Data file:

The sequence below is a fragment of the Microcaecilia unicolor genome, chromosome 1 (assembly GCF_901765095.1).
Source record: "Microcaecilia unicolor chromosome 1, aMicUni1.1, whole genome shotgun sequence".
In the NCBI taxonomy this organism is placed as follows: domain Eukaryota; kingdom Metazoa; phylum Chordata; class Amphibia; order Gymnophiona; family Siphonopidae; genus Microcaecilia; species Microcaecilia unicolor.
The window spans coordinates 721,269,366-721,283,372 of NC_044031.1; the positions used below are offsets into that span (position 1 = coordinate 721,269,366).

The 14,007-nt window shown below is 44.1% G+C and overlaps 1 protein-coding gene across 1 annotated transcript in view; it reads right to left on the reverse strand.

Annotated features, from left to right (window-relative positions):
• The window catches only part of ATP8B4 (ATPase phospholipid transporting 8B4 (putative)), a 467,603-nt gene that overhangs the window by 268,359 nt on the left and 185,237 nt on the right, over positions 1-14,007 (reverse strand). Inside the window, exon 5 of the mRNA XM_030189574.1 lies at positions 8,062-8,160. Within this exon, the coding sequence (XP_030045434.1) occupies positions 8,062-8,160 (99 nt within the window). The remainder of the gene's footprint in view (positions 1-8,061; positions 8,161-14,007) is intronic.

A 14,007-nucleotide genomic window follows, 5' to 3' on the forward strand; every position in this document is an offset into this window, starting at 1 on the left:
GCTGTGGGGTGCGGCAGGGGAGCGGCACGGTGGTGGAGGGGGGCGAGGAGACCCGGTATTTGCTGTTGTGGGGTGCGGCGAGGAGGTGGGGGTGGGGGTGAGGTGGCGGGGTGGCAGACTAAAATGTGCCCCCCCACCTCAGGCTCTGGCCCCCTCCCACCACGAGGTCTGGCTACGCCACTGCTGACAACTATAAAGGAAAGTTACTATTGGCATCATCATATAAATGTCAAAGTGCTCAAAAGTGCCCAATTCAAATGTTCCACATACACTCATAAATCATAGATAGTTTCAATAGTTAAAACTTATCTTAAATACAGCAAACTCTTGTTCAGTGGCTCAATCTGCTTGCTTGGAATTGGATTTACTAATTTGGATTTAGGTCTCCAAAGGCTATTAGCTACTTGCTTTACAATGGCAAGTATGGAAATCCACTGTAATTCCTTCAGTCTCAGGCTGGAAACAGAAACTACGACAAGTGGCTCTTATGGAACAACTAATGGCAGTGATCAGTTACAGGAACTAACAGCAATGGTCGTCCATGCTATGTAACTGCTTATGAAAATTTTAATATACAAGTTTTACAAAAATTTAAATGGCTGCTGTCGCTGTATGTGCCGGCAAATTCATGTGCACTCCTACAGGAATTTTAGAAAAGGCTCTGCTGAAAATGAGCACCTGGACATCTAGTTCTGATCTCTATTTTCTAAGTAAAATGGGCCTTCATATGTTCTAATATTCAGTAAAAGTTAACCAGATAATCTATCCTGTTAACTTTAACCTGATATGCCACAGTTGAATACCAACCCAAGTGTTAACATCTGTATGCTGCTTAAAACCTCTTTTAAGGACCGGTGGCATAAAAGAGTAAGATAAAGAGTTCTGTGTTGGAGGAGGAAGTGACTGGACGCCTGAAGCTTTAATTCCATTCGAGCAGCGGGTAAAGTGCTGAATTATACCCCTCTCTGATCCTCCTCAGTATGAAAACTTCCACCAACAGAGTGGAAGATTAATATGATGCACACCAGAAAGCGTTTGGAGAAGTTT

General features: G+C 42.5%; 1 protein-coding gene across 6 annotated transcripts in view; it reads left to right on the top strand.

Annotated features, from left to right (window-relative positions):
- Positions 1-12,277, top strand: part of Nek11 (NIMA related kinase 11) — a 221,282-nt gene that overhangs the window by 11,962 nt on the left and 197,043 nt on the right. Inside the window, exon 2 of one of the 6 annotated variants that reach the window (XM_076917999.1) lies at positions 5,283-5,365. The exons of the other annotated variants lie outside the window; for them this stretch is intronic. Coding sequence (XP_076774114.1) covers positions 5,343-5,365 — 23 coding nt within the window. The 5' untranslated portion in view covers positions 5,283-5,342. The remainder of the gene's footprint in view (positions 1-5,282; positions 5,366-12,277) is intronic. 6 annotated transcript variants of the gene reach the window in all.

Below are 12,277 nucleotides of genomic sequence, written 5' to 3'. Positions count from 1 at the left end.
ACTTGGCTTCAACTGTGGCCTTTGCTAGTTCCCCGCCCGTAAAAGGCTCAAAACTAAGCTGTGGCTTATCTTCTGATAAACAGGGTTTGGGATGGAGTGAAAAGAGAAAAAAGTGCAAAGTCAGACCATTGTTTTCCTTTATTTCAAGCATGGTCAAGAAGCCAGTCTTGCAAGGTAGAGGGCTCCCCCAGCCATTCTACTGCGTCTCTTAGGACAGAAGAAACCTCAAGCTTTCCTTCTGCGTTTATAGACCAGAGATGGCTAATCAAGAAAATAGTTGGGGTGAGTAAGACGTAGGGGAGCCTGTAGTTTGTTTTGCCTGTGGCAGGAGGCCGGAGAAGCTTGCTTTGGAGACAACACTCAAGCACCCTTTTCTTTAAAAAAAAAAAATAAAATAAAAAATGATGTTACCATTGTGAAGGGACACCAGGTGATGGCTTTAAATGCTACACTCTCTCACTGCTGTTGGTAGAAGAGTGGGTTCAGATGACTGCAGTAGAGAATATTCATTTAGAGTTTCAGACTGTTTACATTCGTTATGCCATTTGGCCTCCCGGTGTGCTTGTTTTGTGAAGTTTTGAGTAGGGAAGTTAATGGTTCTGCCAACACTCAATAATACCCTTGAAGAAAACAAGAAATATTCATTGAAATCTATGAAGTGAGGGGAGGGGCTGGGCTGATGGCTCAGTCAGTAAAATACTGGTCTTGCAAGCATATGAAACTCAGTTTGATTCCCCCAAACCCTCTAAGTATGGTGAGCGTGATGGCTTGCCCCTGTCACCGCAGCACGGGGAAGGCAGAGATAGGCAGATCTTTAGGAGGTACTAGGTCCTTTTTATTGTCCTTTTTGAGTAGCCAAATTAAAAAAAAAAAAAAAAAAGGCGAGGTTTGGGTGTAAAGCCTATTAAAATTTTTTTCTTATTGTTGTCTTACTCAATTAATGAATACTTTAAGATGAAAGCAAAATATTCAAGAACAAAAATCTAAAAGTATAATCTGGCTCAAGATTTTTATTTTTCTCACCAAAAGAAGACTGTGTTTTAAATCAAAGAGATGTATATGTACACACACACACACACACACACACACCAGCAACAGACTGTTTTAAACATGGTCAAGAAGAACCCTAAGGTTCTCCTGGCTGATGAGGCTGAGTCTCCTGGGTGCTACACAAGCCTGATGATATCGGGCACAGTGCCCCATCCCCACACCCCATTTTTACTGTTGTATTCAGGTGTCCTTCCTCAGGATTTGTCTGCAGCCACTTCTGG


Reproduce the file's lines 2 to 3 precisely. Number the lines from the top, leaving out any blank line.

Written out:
Source record: "Microcaecilia unicolor chromosome 1, aMicUni1.1, whole genome shotgun sequence".
In the NCBI taxonomy this organism is placed as follows: domain Eukaryota; kingdom Metazoa; phylum Chordata; class Amphibia; order Gymnophiona; family Siphonopidae; genus Microcaecilia; species Microcaecilia unicolor.